Watts Aquarium

By · Monday, October 19th, 2009

Watts Aquarium

You have successfully navigated the difficult task of buying a tank, gravel and decorations, but there's one thing we think … light! If you're not sure what what type of lighting to get, do not worry. Today, we'll show you how to choose the best lighting for your aquarium. There are six basic types of systems lighting used in aquariums, which can also be divided into three categories easy to remember-fluorescent, LED and metal halide.

There is four types of illumination that falls under the category typical fluorescent fluorescent, compact fluorescent, high-performance fluorescent and fluorescent lights, finally very high output.

Typical fluorescent lamps can reach temperatures high in the chart apparently Kelvin, but do not let the numbers scare you. Can which has received a fluorescent light if you purchased a starter kit. The common power of this bulb is fifteen to forty watts are cheap and easily replaceable.

Compact fluorescent lights are energy efficient and provide more light than your typical fluorescent light as they will have not one but two tubes. Generally, you you can buy these bulbs in ten to hundred-watt. Compact fluorescents are known to favor the growth of aquatic plants. As they provide more light, these lamps have a fan-cooled hood to keep the tank and secure.

High output (also known as T5HO) fluorescent lights as the name suggests, fluorescent High Performance offers more light than your typical light or compact. This type of lighting, while very good can get expensive as you need a T-5 lamp. You can expect typical power of the bulb to be between twenty and sixty years watts.

Very high output (VHO) lights are expensive but provide a very warm for the fish. The typical temperature of these bulbs can run a little hot so you need to have some type of cooling system if instead choose to use very high light output.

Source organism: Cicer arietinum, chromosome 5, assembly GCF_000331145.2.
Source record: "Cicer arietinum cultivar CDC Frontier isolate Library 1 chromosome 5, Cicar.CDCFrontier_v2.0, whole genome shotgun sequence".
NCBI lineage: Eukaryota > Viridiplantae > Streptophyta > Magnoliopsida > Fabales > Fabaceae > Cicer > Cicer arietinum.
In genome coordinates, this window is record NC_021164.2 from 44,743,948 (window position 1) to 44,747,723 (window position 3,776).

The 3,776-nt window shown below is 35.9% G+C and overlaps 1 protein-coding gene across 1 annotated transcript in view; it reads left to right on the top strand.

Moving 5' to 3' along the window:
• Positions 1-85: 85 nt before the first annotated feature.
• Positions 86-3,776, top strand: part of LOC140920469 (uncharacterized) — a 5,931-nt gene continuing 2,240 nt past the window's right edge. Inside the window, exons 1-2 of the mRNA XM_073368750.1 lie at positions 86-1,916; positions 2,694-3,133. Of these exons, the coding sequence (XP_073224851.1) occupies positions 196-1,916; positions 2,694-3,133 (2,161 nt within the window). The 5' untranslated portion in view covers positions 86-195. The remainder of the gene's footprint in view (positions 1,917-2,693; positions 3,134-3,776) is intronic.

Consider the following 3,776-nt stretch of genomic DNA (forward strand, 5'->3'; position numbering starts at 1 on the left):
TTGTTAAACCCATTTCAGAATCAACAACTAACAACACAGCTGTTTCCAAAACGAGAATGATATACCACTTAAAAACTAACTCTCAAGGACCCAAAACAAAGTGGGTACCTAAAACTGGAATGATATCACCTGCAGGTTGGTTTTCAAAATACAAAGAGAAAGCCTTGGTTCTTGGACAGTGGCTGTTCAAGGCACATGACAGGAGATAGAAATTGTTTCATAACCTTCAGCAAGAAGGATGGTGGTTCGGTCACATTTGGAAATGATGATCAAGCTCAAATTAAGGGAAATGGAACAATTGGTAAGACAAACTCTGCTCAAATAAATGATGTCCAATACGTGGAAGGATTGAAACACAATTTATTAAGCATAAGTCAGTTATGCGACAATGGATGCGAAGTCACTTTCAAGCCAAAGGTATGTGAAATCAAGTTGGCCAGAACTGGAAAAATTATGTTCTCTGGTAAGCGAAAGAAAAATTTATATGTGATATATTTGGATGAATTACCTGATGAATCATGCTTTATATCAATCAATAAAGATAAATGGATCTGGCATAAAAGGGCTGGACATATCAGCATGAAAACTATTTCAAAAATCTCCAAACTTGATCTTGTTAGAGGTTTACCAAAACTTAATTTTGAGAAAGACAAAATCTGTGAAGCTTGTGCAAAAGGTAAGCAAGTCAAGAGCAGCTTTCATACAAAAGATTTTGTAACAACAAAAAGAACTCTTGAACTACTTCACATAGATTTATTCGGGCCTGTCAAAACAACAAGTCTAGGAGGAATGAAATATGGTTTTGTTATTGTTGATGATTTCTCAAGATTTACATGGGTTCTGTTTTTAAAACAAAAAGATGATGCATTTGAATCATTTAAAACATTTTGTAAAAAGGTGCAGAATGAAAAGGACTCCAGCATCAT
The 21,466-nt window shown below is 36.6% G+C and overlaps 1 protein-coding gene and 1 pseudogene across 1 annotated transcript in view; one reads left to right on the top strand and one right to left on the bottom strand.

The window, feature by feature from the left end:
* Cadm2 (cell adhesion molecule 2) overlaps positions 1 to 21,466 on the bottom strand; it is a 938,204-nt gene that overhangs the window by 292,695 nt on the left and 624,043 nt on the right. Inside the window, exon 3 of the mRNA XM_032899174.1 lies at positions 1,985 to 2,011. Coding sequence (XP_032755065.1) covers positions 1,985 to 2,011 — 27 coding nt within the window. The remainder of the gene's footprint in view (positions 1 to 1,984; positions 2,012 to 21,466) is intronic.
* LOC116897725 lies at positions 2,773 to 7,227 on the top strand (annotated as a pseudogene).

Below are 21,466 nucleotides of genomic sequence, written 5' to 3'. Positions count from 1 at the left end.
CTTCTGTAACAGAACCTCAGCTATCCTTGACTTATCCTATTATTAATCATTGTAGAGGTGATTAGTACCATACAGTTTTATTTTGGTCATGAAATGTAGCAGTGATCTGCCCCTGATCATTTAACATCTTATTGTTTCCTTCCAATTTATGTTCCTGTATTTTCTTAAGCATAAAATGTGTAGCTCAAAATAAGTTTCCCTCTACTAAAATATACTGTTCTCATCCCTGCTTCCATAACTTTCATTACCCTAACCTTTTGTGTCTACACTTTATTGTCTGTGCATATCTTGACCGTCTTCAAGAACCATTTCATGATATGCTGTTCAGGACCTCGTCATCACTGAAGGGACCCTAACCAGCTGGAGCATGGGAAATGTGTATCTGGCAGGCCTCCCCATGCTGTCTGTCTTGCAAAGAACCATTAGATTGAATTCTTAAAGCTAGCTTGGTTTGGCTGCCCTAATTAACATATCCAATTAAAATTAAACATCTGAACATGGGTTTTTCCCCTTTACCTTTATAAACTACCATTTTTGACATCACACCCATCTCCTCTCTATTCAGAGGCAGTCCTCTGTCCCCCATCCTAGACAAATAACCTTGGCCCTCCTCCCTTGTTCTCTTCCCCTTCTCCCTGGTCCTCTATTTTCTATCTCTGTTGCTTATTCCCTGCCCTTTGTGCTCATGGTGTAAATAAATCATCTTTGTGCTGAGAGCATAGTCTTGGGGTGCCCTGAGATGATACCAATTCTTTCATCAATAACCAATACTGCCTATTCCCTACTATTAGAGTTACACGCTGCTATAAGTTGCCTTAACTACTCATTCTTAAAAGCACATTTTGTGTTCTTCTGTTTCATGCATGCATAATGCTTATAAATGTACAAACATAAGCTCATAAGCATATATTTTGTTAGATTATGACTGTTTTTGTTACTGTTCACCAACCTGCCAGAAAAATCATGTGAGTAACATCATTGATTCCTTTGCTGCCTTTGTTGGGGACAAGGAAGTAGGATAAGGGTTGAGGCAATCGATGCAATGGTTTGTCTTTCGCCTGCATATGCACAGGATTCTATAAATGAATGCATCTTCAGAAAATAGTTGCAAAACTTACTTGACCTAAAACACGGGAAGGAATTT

LED (light emitting diodes) can boast of many of our advantages to its competitors, the fluorescent lights. These advantages include that they are more energy efficient than fluorescents, last longer – sometimes for years, and stay cool for long periods time. Unfortunately, fans can afford the high price of these systems to deter the light since its acquisition.

Metal Halide – Maybe the most expensive of the three categories are metal halide lights. While more expensive, the lighting provided by metal halide is similar to sunlight so it provides an excellent way to promote the growth of aquatic plants.

Ultimately, the type of light your aquarium will the greatest benefit is determined by the depth of the tank, its appetite for growth of aquatic plants, and temperature is best for small fish friends.

Brian Wong is a freshwater fish enthusiast, and enjoys helping others get started in this amazing hobby. His newest book, “The Ultimate Guides To Freshwater Aquariums” teaches aquarists everything they need to know about starting and maintaining a thriving freshwater aquarium. For more great information on freshwater aquarium lighting, visit http://www.freshwateraquariumguides.com

150 Gallon FOWLR Marine Aquarium (02-27-09)

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